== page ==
Silver's analysis of the Pearl Harbor and 9/11 attacks bears some mention. In both cases, he explains how both events were, to some extent, statistically likely, but that both types of attacks were not thought probablye because they were unfamiliar. The United States in late 1941 was on alert for industrial espionage both in Hawaii and on the mainland, because it was thought Japanese Americans or Nazi sympathizers were likely to strike in that way. In the Pacific, Japanese attacks on southeast Asian nations was considered a high probability given that there was a lot of Japanese radio communication in those areas. In 2001, there had never been a serious airplane attack against a building. If an airplane were to be hi-jacked, it was thought to be with the goal of taking the plane to foreign soil.

Finally, Silver does a nice job of explaining power-law distributions, over-fitting a model and Bayesian inference. It encouraged me to want to learn more about the mathematics. He also has an incredible number of notes and references in the book. I found myself reading many footnotes, which had interesting commentary.

Overall, this was, in my opinion, a ground-breaking book, at least for the lay reader if not for a professional commonly involved in providing predictions.

Saturday, November 19, 2011

Occupy, and Cause and Effect

The intensity of the Occupy movement has been growing week by week, reaching a crescendo this past week with the apparent coordinated shutdowns by US cities and then the backlash, followed by unwarranted pepper-sprayings, followed by viral postings of those incidents. A local Portlander who I follow on Twitter has been a regular at OccupyPortland and I noticed that he suggested that people should follow @_Capitalism_. I read through several pages worth of @_Capitalism_'s tweets and they are a witty and potentially sobering expose of the ills of capitalism as currently practiced.

This got me thinking more deeply about the larger impact of the Occupy movement. The Great Recession (that we are either in the tail of or which recently passed, depending on which economist you read) has occurred at a time when many college graduates are having difficulty finding jobs. The bailout of financial institutions followed by publication of bonus plans for financial executives have also occurred at the same time. On the surface, these two factors: a very sluggish job market and the excessive bonuses and bailouts certainly justify the indignation witnessed in the Occupy movement. If you add to those factors the polarization of Washington politics, we are clearing in a defining moment of time.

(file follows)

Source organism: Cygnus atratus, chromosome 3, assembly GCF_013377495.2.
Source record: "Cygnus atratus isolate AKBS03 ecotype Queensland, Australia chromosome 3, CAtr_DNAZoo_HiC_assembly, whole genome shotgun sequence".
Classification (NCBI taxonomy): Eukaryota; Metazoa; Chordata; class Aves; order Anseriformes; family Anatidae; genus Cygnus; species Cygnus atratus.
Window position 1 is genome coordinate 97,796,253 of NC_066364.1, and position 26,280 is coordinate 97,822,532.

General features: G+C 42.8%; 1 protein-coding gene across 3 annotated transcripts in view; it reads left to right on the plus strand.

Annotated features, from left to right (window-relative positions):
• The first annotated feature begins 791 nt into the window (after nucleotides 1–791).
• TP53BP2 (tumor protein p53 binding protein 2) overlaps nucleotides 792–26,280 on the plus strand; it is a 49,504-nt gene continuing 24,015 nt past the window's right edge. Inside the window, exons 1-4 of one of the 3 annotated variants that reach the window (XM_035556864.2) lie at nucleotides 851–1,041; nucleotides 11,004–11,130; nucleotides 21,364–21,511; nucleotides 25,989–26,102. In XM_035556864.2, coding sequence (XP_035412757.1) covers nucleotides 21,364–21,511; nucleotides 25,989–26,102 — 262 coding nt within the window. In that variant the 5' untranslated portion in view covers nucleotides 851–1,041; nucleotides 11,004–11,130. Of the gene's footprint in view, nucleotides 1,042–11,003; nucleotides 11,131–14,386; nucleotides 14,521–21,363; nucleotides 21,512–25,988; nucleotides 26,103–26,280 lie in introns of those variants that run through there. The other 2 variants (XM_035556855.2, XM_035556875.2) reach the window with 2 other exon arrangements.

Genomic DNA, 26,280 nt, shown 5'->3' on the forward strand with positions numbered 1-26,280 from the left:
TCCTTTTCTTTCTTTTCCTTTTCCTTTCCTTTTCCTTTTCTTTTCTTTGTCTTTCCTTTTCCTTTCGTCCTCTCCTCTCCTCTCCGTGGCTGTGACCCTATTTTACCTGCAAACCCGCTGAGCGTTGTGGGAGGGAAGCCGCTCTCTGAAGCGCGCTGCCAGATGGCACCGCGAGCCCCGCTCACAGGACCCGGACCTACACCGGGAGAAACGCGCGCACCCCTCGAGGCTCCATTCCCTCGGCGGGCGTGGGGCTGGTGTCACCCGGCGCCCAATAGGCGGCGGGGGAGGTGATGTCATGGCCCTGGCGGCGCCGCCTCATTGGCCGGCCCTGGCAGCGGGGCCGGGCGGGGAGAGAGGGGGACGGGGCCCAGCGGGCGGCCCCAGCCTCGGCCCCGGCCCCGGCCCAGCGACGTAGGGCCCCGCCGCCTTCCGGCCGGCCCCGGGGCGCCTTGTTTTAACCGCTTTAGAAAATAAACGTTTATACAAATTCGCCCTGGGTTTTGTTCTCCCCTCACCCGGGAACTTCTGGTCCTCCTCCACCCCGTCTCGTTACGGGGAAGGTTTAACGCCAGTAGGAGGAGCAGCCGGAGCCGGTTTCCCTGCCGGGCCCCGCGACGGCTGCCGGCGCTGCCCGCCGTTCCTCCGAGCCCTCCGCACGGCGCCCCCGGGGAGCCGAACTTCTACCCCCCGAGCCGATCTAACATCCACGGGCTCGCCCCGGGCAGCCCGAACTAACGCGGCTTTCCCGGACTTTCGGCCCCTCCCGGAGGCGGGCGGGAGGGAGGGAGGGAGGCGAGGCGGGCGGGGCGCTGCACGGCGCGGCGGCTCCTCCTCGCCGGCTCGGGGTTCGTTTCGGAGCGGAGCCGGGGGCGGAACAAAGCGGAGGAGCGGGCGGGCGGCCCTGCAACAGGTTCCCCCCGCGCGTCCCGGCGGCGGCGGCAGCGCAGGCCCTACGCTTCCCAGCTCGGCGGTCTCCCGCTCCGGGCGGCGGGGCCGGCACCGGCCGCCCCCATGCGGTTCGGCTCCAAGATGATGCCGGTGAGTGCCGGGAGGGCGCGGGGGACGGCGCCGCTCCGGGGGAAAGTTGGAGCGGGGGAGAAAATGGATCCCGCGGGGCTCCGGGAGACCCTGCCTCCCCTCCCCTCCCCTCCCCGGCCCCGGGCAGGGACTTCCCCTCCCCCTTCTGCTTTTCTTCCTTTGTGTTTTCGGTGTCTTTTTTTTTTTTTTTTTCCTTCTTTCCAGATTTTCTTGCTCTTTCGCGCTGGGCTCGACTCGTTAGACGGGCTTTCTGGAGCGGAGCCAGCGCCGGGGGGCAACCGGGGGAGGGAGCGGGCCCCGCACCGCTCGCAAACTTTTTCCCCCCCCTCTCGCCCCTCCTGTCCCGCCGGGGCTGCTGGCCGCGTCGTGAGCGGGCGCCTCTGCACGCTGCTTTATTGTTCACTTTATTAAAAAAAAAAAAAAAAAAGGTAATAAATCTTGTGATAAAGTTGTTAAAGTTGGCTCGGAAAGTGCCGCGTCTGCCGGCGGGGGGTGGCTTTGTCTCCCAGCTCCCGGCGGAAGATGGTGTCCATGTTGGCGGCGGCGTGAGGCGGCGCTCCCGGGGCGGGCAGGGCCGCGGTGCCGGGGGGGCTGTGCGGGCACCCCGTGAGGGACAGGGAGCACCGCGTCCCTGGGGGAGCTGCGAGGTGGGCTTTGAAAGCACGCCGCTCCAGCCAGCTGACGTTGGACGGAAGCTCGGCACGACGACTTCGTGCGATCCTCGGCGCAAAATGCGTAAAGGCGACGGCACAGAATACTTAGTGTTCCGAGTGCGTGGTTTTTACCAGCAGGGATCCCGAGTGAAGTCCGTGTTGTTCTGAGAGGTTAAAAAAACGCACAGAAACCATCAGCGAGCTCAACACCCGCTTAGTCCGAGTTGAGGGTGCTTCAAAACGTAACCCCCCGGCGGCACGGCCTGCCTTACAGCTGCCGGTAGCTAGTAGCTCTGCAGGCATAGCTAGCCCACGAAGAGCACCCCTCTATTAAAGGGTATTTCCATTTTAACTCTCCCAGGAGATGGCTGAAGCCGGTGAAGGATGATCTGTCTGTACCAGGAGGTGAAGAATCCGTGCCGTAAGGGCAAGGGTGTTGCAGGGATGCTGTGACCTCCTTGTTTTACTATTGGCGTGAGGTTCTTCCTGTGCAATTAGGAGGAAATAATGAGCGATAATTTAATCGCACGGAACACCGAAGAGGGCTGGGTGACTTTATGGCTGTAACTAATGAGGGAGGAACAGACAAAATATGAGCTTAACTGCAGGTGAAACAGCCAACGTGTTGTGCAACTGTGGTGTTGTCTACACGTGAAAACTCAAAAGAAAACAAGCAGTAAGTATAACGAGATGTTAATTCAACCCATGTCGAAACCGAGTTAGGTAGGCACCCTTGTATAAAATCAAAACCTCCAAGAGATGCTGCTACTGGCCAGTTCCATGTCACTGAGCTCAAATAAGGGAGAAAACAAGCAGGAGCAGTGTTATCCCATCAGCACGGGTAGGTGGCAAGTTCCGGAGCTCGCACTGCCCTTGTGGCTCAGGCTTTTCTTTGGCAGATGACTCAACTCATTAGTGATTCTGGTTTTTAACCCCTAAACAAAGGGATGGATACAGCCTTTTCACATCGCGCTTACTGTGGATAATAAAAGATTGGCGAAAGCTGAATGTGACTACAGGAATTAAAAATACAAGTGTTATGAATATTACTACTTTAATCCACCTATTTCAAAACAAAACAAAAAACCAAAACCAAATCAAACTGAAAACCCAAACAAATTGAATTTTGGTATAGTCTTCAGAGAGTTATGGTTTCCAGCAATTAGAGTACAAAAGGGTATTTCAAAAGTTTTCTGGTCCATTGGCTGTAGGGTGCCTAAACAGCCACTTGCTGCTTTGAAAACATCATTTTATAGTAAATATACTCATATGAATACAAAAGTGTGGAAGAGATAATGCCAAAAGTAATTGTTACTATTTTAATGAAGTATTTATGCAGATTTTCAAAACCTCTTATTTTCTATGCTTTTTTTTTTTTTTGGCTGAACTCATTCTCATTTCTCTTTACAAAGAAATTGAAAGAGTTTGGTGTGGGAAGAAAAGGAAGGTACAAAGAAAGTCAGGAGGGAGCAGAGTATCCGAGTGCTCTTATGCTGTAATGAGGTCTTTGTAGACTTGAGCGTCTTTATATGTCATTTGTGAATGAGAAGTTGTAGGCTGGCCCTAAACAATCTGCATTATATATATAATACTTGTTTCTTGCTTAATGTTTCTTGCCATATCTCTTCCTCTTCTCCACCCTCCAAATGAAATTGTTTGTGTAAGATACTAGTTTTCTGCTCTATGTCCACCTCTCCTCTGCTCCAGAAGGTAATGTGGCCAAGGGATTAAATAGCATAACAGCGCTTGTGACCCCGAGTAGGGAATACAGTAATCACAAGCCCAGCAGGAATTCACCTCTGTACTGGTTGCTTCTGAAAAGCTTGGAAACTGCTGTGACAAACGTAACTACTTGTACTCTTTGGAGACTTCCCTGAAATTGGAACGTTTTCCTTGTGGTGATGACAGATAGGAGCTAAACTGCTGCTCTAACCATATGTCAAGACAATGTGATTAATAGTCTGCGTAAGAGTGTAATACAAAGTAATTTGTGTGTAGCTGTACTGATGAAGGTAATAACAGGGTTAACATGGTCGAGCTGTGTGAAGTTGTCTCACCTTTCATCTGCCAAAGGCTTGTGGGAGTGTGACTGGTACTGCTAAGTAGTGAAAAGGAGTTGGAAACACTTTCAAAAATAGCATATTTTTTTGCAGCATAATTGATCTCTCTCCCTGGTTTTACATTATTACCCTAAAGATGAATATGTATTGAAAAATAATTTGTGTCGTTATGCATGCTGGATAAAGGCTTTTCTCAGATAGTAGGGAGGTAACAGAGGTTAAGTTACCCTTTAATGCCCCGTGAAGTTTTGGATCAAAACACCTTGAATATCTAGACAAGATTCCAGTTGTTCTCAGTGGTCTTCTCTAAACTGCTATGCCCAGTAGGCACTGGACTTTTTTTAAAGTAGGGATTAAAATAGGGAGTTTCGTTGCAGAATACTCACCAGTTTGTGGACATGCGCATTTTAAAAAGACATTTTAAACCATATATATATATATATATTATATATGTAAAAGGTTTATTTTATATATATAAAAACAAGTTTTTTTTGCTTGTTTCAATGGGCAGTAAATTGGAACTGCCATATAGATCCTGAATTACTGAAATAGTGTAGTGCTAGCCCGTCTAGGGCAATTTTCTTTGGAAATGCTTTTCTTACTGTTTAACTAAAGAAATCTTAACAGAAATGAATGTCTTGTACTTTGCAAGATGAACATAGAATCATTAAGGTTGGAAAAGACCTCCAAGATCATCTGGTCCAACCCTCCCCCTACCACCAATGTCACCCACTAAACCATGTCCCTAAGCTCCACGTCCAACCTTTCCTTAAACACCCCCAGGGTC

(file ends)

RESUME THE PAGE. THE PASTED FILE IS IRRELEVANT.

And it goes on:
I have always believed that technological innovation would drive skills enhancements for many jobs. There would be less of a need for highly repetitive, mechanistic work, and more need for thoughtful analysis. A good example is the work of a nurse where the ability to read and respond to digital monitoring of a patient's condition has become routine. There is more expected of us at work now that we have automated some of the routine calculations and steps of a task. It is also true that some of the finer mechanical skills that technicians applied throughout the latter half of the nineteenth and the entire twentieth century have become less in demand as those workers have been replaced by automation.

It's difficult enough determining how best to use new technology on the job, more so to figure out the right mix of human and machine resources for an economy as a whole. It is not a zero-sum game where more technology at work means less humans at work. As computers started monitoring patients, or assembly-line operations, the skills required of people to work with that monitoring equipment changed. New industries were created to produce innovative gadgets and peripheral devices, and of course, software. Back when computers were starting to appear on office desks, who could have predicted that we would be funding companies to create social media applications for mobile phones a generation or so later?